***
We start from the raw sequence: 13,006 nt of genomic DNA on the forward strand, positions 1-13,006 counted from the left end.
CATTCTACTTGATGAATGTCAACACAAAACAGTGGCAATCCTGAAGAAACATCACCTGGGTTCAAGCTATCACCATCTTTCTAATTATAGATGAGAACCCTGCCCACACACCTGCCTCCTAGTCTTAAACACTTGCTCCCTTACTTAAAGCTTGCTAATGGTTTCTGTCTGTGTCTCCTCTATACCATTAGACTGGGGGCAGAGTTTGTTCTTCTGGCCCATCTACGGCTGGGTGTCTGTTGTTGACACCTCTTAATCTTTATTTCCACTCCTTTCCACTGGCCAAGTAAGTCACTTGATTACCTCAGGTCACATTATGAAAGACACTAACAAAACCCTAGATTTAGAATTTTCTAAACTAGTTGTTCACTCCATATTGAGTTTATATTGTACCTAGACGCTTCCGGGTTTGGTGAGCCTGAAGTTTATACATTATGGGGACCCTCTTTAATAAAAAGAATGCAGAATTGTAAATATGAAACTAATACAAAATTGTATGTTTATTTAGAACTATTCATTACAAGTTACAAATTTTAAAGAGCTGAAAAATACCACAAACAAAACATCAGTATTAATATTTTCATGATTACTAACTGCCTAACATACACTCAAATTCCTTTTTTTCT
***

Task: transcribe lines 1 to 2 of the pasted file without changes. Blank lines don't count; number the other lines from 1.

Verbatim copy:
We start from the raw sequence: 13,006 nt of genomic DNA on the forward strand, positions 1-13,006 counted from the left end.
CATTCTACTTGATGAATGTCAACACAAAACAGTGGCAATCCTGAAGAAACATCACCTGGGTTCAAGCTATCACCATCTTTCTAATTATAGATGAGAACCCTGCCCACACACCTGCCTCCTAGTCTTAAACACTTGCTCCCTTACTTAAAGCTTGCTAATGGTTTCTGTCTGTGTCTCCTCTATACCATTAGACTGGGGGCAGAGTTTGTTCTTCTGGCCCATCTACGGCTGGGTGTCTGTTGTTGACACCTCTTAATCTTTATTTCCACTCCTTTCCACTGGCCAAGTAAGTCACTTGATTACCTCAGGTCACATTATGAAAGACACTAACAAAACCCTAGATTTAGAATTTTCTAAACTAGTTGTTCACTCCATATTGAGTTTATATTGTACCTAGACGCTTCCGGGTTTGGTGAGCCTGAAGTTTATACATTATGGGGACCCTCTTTAATAAAAAGAATGCAGAATTGTAAATATGAAACTAATACAAAATTGTATGTTTATTTAGAACTATTCATTACAAGTTACAAATTTTAAAGAGCTGAAAAATACCACAAACAAAACATCAGTATTAATATTTTCATGATTACTAACTGCCTAACATACACTCAAATTCCTTTTTTTCT